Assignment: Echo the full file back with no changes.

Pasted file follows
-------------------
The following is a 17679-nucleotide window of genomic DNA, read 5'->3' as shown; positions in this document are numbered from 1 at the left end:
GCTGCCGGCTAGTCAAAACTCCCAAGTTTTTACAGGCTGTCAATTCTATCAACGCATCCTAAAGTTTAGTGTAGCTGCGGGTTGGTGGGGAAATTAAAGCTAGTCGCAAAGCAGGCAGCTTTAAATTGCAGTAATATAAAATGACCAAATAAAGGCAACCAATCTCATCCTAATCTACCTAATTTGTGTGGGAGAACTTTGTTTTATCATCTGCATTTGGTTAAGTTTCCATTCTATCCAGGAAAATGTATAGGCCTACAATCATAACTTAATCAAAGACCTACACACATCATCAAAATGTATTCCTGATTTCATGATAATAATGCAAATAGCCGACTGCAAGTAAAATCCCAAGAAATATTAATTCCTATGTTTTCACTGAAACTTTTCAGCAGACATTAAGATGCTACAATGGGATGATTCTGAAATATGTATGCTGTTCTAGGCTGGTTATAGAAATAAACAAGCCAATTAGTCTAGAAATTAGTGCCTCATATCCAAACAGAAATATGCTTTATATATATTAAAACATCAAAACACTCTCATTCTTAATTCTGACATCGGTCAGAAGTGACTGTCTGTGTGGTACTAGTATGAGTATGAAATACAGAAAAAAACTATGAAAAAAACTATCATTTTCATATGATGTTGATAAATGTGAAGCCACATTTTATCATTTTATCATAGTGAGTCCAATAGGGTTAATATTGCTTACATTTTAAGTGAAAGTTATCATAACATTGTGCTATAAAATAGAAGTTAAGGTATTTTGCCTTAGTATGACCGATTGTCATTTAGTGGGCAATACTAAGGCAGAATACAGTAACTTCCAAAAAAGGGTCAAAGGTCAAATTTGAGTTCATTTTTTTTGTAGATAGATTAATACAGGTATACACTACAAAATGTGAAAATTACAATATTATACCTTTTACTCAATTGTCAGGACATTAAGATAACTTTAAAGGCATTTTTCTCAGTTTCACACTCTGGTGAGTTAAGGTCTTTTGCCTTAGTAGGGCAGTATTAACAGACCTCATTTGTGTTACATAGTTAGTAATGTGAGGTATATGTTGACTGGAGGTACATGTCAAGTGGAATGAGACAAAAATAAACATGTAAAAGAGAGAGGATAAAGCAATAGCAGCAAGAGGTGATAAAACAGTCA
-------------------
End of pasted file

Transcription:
The following is a 17679-nucleotide window of genomic DNA, read 5'->3' as shown; positions in this document are numbered from 1 at the left end:
GCTGCCGGCTAGTCAAAACTCCCAAGTTTTTACAGGCTGTCAATTCTATCAACGCATCCTAAAGTTTAGTGTAGCTGCGGGTTGGTGGGGAAATTAAAGCTAGTCGCAAAGCAGGCAGCTTTAAATTGCAGTAATATAAAATGACCAAATAAAGGCAACCAATCTCATCCTAATCTACCTAATTTGTGTGGGAGAACTTTGTTTTATCATCTGCATTTGGTTAAGTTTCCATTCTATCCAGGAAAATGTATAGGCCTACAATCATAACTTAATCAAAGACCTACACACATCATCAAAATGTATTCCTGATTTCATGATAATAATGCAAATAGCCGACTGCAAGTAAAATCCCAAGAAATATTAATTCCTATGTTTTCACTGAAACTTTTCAGCAGACATTAAGATGCTACAATGGGATGATTCTGAAATATGTATGCTGTTCTAGGCTGGTTATAGAAATAAACAAGCCAATTAGTCTAGAAATTAGTGCCTCATATCCAAACAGAAATATGCTTTATATATATTAAAACATCAAAACACTCTCATTCTTAATTCTGACATCGGTCAGAAGTGACTGTCTGTGTGGTACTAGTATGAGTATGAAATACAGAAAAAAACTATGAAAAAAACTATCATTTTCATATGATGTTGATAAATGTGAAGCCACATTTTATCATTTTATCATAGTGAGTCCAATAGGGTTAATATTGCTTACATTTTAAGTGAAAGTTATCATAACATTGTGCTATAAAATAGAAGTTAAGGTATTTTGCCTTAGTATGACCGATTGTCATTTAGTGGGCAATACTAAGGCAGAATACAGTAACTTCCAAAAAAGGGTCAAAGGTCAAATTTGAGTTCATTTTTTTTGTAGATAGATTAATACAGGTATACACTACAAAATGTGAAAATTACAATATTATACCTTTTACTCAATTGTCAGGACATTAAGATAACTTTAAAGGCATTTTTCTCAGTTTCACACTCTGGTGAGTTAAGGTCTTTTGCCTTAGTAGGGCAGTATTAACAGACCTCATTTGTGTTACATAGTTAGTAATGTGAGGTATATGTTGACTGGAGGTACATGTCAAGTGGAATGAGACAAAAATAAACATGTAAAAGAGAGAGGATAAAGCAATAGCAGCAAGAGGTGATAAAACAGTCA